Two weeks ago we bought Garnet a new sippy cup. One week ago we went away for the long weekend and when it was time to come home, we thought we would outwit our children and wait until bedtime before leaving the farm to drive home. This would, we theorised, mean that we could feed them dinner, bathe them and put them in their pjs, strap them into the car, hand Garnet his bedtime milk in his new cup, then get on the road and they would fall asleep. When they were sleeping we could listen to a few episodes of Serial, which is a bit too murder-based to comfortably listen to with the kids awake. Once home, we would transfer their deeply sleeping little selves into their beds, tuck them in warmly, and retreat to watch a hundred episodes of Suits on Netflix.

Things did not go exactly to plan. Garnet stayed up the whole way home, so we listened to the Shawn the Sheep Christmas Remix. I was having murder-based roasting fantasies about that wretched beast after ten minutes. May Blossom obediently fell asleep five minutes into the journey, but woke with a start half an hour before home. ‘Shhh, back to sleep,’ we soothed her, hopefully. ‘No,’ she said. ‘If I fall asleep you’ll carry me upstairs and put me to bed and I’ll miss out on having my books read. I’m staying awake.’ Fuck. Foiled. Continue Reading »

Tough Love

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This morning, as I prepared the third course of May Blossom and Garnet’s breakfast, I began to think they were a bit spoiled. After they had eaten cereal, followed by fried eggs and Vegemite on toast, May Blossom asked for some leek and potato soup. My desire to be finished with the short order cooking was quashed by my rule that if a kid ever asks for vegetables you give them vegetables very quickly before they have chance to change their mind, so I warmed up the soup. Then May Blossom asked if they could please have the soup in some tiny vintage cups and saucers she has recently discovered in the sideboad, where I hoard such hand-wash-only trinkets from our carefree days pre-children. And so I came to be serving vichyssoise in demitasse cups, like some fancy amuse-bouche from the degustation menu of a Michelin-starred restaurant (with more Vegemite smears on the table, obviously).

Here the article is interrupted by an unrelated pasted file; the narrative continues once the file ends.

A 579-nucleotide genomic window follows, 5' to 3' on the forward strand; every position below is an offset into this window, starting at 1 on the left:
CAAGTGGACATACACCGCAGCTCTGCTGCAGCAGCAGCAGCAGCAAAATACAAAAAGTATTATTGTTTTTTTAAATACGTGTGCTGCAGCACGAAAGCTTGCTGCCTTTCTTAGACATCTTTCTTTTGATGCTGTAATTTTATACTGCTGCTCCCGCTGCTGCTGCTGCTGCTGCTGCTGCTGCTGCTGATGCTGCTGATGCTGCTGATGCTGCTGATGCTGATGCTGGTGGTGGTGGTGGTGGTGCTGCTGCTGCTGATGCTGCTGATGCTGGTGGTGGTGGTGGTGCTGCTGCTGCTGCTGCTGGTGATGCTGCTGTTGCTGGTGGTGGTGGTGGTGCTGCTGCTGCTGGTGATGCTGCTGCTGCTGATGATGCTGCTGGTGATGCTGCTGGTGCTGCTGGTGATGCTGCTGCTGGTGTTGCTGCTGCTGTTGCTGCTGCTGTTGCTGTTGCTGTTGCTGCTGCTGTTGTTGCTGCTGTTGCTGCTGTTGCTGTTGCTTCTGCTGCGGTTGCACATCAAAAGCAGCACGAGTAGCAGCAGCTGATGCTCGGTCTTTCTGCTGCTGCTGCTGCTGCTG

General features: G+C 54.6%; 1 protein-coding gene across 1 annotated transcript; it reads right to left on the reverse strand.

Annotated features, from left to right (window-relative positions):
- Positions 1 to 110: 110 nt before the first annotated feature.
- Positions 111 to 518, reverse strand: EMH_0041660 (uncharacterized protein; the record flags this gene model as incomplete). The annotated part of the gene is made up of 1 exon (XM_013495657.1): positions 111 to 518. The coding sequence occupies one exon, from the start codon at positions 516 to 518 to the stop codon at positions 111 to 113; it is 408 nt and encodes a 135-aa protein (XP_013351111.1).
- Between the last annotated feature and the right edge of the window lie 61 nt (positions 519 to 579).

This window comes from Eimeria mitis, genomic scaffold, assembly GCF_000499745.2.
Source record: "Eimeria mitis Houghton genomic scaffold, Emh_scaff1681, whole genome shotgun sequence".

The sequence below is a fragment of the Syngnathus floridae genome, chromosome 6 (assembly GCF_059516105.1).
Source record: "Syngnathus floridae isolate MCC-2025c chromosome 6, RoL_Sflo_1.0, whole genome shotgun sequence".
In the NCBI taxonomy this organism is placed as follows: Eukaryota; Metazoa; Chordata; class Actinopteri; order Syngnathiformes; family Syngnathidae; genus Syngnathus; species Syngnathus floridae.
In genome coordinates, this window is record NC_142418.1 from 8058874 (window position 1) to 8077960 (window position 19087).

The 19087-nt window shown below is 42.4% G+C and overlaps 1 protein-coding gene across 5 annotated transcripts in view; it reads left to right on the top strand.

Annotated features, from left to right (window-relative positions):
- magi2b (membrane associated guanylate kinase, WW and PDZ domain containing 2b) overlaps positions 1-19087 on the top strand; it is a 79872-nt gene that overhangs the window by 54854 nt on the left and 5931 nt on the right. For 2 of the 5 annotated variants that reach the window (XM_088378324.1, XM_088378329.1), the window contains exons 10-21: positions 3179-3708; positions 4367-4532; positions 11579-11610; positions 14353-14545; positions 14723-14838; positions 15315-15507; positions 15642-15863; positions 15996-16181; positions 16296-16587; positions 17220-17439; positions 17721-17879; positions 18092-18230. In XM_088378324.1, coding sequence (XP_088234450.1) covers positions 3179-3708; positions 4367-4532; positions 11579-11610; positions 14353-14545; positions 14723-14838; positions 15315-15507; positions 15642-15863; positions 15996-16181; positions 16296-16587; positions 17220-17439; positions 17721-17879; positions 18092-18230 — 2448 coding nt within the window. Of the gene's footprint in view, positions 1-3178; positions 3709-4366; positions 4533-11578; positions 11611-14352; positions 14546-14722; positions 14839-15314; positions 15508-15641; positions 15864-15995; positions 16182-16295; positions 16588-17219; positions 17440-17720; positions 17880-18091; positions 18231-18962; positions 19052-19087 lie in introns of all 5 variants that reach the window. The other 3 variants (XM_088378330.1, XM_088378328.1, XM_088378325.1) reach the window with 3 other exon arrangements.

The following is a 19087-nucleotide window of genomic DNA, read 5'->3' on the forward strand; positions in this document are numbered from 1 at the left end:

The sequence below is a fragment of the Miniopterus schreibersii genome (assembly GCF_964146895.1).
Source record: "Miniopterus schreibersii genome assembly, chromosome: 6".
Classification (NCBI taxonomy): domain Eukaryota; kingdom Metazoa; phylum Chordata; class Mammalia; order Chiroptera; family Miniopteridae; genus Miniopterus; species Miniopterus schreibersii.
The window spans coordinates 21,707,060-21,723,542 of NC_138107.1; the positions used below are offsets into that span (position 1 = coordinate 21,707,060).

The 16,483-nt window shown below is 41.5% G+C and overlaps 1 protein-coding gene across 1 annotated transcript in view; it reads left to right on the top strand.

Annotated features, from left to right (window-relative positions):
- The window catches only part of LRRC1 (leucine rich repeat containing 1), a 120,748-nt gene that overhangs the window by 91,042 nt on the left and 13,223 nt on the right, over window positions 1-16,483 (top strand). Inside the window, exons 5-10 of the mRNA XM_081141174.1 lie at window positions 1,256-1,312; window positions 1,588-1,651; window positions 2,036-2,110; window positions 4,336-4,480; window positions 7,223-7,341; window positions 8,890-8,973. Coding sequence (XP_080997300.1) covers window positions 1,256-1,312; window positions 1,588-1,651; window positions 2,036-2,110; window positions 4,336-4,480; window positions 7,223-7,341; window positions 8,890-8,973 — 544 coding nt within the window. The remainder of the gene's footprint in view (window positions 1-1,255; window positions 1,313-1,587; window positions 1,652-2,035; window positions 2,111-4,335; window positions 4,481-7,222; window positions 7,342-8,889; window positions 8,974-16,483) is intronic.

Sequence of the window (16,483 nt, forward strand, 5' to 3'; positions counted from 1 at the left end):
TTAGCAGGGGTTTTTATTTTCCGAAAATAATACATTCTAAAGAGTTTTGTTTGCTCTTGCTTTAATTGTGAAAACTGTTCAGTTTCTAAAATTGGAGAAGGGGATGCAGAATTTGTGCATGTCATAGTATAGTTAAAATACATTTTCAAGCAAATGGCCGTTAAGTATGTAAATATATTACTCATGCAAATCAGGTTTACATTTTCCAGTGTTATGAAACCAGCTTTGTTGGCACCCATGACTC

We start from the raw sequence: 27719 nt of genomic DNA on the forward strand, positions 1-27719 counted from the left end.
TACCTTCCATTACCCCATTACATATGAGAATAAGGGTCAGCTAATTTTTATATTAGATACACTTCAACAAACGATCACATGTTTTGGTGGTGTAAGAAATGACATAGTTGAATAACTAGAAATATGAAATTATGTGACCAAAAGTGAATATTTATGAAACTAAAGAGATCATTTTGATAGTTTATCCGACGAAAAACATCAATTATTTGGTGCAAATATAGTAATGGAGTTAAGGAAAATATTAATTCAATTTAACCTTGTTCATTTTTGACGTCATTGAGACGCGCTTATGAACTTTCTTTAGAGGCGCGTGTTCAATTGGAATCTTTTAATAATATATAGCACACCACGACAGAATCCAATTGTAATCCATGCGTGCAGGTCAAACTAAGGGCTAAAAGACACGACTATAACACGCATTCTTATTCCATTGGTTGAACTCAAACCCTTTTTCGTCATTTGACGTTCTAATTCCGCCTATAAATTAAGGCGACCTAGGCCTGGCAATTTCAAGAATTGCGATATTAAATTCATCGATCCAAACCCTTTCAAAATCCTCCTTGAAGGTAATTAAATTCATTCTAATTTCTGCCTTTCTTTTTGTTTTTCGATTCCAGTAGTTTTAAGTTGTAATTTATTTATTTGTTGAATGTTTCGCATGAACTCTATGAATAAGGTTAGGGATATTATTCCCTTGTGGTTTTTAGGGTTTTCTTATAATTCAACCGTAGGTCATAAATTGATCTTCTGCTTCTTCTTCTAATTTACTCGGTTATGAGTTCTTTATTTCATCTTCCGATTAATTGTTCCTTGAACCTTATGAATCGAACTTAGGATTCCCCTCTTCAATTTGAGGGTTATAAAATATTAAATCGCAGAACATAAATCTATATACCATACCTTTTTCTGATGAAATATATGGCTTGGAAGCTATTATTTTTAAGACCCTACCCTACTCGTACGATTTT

As I traipsed back and forth from the kitchen to the dining room, I consoled myself by thinking of all the ways we don’t spoil them. Because H and I can be quite hardarsed parents when we put our minds to it.

Continue Reading »

legoThis week has marked an important childhood milestone in our household: the transition from Duplo to Lego. Due to my fear of my family actually drowning in clutter and the paramedics not being able to push the door open to reach us when we are lying on the floor, our feet cut to ribbons by the sharp plastic edges of the little bricks, I’ve been strongly resisting this transition by using a clever psychological technique called lying, but they saw through me. Continue Reading »